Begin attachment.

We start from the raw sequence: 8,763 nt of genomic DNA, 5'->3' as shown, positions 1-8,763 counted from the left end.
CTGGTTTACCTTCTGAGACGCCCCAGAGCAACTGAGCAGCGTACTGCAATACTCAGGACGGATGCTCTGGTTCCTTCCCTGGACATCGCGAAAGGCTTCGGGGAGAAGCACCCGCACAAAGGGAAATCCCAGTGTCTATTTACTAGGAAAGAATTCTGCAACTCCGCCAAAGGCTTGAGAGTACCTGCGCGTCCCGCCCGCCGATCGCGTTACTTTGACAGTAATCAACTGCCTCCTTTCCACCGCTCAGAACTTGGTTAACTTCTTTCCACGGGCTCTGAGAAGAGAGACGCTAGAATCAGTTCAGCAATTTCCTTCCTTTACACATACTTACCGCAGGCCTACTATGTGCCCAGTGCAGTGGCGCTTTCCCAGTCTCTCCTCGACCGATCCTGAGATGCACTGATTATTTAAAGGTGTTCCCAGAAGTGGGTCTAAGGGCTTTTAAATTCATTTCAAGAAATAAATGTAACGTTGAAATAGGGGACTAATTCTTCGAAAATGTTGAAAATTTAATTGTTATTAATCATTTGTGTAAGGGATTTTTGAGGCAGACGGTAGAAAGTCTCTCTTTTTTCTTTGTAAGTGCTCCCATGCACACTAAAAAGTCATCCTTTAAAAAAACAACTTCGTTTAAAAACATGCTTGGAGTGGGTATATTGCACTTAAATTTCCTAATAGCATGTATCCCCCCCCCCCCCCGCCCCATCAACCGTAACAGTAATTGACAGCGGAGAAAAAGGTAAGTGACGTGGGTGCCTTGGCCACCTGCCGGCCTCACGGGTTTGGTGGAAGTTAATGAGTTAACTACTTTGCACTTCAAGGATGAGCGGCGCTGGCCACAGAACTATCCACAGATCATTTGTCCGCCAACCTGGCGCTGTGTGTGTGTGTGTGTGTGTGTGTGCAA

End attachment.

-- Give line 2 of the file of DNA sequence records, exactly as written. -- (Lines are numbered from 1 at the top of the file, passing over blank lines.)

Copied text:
CTGGTTTACCTTCTGAGACGCCCCAGAGCAACTGAGCAGCGTACTGCAATACTCAGGACGGATGCTCTGGTTCCTTCCCTGGACATCGCGAAAGGCTTCGGGGAGAAGCACCCGCACAAAGGGAAATCCCAGTGTCTATTTACTAGGAAAGAATTCTGCAACTCCGCCAAAGGCTTGAGAGTACCTGCGCGTCCCGCCCGCCGATCGCGTTACTTTGACAGTAATCAACTGCCTCCTTTCCACCGCTCAGAACTTGGTTAACTTCTTTCCACGGGCTCTGAGAAGAGAGACGCTAGAATCAGTTCAGCAATTTCCTTCCTTTACACATACTTACCGCAGGCCTACTATGTGCCCAGTGCAGTGGCGCTTTCCCAGTCTCTCCTCGACCGATCCTGAGATGCACTGATTATTTAAAGGTGTTCCCAGAAGTGGGTCTAAGGGCTTTTAAATTCATTTCAAGAAATAAATGTAACGTTGAAATAGGGGACTAATTCTTCGAAAATGTTGAAAATTTAATTGTTATTAATCATTTGTGTAAGGGATTTTTGAGGCAGACGGTAGAAAGTCTCTCTTTTTTCTTTGTAAGTGCTCCCATGCACACTAAAAAGTCATCCTTTAAAAAAACAACTTCGTTTAAAAACATGCTTGGAGTGGGTATATTGCACTTAAATTTCCTAATAGCATGTATCCCCCCCCCCCCCCGCCCCATCAACCGTAACAGTAATTGACAGCGGAGAAAAAGGTAAGTGACGTGGGTGCCTTGGCCACCTGCCGGCCTCACGGGTTTGGTGGAAGTTAATGAGTTAACTACTTTGCACTTCAAGGATGAGCGGCGCTGGCCACAGAACTATCCACAGATCATTTGTCCGCCAACCTGGCGCTGTGTGTGTGTGTGTGTGTGTGTGTGCAA